Jun 24, 2019 | Updated: 11:41 AM EDT

More Movements Lead to Longer Life, Study Says

Apr 12, 2019 08:09 AM EDT

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More Movements Lead to Longer Life, Study Says
(Photo : Image by Free-Photos from Pixabay)

In recent research at EuroPrevent 2019, the main message delivered is that no one has to engage in activities they don't like when they want to improve their fitness. The research is the most extensive study to date about cardiorespiratory fitness in healthy people found that moving more is connected to living longer, regardless of sex, age, and starting fitness level.

Dr. Elin Ekblom-Bak of the Swedish School of Sport and Health Science in Stockholm and also the study author said that people believe they have to start going to the gym and exercise hard to get fit. But they don't have to get everything complicated. Most people only need to be more active in daily life including taking stairs, exiting the metro a station early, circling to work, is sufficient for them to benefit health. The mvore you do, the better.

There were about 316, 137 adults aged 18 to 74 years included in the study who had their initial occupational health screening between 1995 and 2015 in Sweden. The study also measures the cardiorespiratory fitness using submaximal cycle test and expressed as maximal oxygen uptake (VO2 max) in ml/minute/kg body weight. During exercise, this amount is the maximum of oxygen the lungs and heart can provide the muscle. Now people can estimate their VO2 max by using either treadmill tests, submaximal cycle tests, and walking tests.

The study also used the Swedish national registries to get data on all-cause mortality and first-time cardiovascular events (both fatal and non-fatal myocardial infarction, angina pectoris, or ischemic stroke) from 1995 to 2015.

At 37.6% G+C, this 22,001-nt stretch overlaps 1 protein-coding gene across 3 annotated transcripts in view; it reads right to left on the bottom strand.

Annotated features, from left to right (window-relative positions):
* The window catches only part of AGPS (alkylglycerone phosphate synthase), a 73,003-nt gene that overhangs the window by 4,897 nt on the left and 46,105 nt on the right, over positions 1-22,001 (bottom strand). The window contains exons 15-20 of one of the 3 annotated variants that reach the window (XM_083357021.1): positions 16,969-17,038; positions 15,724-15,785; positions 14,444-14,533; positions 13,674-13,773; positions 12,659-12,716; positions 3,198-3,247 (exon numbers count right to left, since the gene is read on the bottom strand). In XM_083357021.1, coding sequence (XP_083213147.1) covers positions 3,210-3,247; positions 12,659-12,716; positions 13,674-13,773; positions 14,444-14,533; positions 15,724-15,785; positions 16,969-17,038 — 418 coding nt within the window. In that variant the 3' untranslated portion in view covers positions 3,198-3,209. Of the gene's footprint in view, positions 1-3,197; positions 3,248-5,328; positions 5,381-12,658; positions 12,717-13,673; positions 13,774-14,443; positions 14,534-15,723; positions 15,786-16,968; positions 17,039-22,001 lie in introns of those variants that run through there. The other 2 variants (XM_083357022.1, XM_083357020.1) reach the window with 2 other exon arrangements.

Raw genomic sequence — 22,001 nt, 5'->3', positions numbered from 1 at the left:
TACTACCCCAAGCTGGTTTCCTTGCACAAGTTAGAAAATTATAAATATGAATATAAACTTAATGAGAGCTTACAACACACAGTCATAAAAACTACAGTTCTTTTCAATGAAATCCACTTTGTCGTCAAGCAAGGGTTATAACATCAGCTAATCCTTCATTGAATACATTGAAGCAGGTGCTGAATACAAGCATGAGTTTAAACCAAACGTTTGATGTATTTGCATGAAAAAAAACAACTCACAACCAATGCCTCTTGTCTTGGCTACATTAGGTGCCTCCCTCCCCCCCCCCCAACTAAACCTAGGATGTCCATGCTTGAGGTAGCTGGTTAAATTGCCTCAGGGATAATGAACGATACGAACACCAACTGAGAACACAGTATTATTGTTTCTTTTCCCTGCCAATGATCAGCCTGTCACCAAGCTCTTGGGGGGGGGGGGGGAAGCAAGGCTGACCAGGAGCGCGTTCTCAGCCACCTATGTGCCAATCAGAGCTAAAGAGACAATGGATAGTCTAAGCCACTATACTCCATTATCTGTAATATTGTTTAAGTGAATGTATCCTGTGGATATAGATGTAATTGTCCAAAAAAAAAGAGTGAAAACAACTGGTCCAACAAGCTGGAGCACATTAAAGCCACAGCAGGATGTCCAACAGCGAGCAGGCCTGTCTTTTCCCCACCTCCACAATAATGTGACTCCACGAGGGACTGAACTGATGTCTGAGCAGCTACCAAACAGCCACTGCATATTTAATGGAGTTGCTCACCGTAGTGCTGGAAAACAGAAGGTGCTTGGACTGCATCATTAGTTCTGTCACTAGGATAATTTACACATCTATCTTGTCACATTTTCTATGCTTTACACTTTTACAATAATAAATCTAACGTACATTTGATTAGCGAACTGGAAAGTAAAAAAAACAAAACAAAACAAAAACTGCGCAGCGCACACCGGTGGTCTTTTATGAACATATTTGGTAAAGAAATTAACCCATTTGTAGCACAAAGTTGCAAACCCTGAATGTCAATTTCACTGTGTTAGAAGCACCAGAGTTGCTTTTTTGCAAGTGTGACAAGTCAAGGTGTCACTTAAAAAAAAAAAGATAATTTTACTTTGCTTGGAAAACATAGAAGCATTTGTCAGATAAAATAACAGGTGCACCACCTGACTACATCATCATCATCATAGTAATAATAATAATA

All-cause mortality risks and cardiovascular events dropped by 2.8 percent and 3.2 percent respectively, with each milliliter increase in VO2 max. They were able to see the benefit of fitness in men and women, in all age groups, and at all fitness levels. It was difficult for previous studies because they have been too small to ascertain whether all of these subgroups profit from improving their cardiorespiratory fitness. In the total population, there was no plateau to benefit with some variation between sex, age, and subgroups.

Dr. Ekblom-Bak said that it is especially essential to note that an increase in fitness was beneficial regardless of the starting point. This analysis indicates that individuals with lower levels of cardiorespiratory fitness have the most to gain from boosting their fitness.

There is always a need for fitness for daily activities. Poor fitness can be as detrimental as obesity, smoking, and diabetes even in otherwise healthy adults.

Also, the study author advised that for every extra milliliter of VO2 max there will be an average 3 percent risk reduction of all-cause mortality and cardiovascular events. 

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